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The Wheels of Justice: Understanding the Pace of Civil High Court Cases


Principal Investigators:
Dr Bridgette Toy-Cronin & Prof Mark Henaghan

Project Staff: Dr Bridget Irvine & Kayla Stewart

Summary

Litigants often find court proceedings lengthy and lawyers usually warn their clients of the time it will take for cases to progress through the Court. But is undue delay in the High Court fact or fiction? This project seeks empirical evidence about just how long cases take, whether they stall, and if so,when and why? The final report will make suggestions for reform. The project is taking place in three phases: first, analysis of Ministry of Justice provided data on civil cases that were active during 2014-2015; second, a review of a sample of the physical, paper files held in the court to identify explanations for time taken for the case to progress; third, interviews with litigants, lawyers, court staff and judges to investigate factors that effect the pace of High Court civil litigation. This phase also has a survey for litigants, asking them about the personal costs in being involved in the litigation.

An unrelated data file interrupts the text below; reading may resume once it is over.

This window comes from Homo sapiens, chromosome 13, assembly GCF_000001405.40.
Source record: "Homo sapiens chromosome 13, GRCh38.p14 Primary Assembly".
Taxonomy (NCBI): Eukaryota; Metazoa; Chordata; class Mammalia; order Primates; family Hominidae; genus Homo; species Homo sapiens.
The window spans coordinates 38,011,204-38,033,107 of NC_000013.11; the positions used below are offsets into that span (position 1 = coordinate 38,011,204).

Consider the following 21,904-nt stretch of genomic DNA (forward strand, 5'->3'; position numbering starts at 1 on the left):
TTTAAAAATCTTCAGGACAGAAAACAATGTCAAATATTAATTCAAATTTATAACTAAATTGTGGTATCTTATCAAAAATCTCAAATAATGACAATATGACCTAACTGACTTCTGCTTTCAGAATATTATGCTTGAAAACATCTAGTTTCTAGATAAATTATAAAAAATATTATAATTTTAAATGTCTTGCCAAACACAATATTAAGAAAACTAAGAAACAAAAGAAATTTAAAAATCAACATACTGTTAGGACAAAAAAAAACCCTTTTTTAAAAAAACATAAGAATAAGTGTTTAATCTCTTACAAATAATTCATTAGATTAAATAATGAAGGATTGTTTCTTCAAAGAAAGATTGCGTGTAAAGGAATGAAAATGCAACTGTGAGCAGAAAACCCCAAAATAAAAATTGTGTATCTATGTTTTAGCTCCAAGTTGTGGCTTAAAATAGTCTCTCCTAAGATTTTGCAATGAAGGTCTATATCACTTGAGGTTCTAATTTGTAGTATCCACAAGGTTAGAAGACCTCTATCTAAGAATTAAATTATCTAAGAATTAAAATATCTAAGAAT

Related Centre Objective

“To carry out research on legal issues relating to how a more accessible, affordable and efficient legal system can be created for the benefit of all citizens”

Delays Project image - Legal filesProject Overview

The results of this research are likely to be of high interest to the public, the Ministry of Justice, the judiciary and legal profession. A report of the project findings is due to be published online in Oct 2017.

The research questions are:

  1. How long does a civil case take to be resolved?
  2. How many files take longer than the average to resolve?
  3. How long should a civil case take to be resolved, depending on the nature of the proceeding?
  4. If cases “stall”, at what point(s) do this occur?
  5. Why do certain civil cases take longer to resolve than other cases? For example: (a) nature of claim; (b) case complexity; (c) legal culture; (d) finite court resources; (e) lawyer and litigant behaviour; (f) delays in judgment delivery.
  6. Does civil case progression in the High Court differ for different types of litigants: corporate, individual, self-represented?

Research Updates

The project report was released on 27 November 2017.

Project Publications

The full publication is available to download: 

Toy-Cronin, B., Irvine, B., Stewart, K. and Henaghan, M. (2017) The Wheels of Justice: Understanding the Pace of Civil High Court Cases. University of Otago Legal Issues Centre. [Download PDF 1.326 Mb]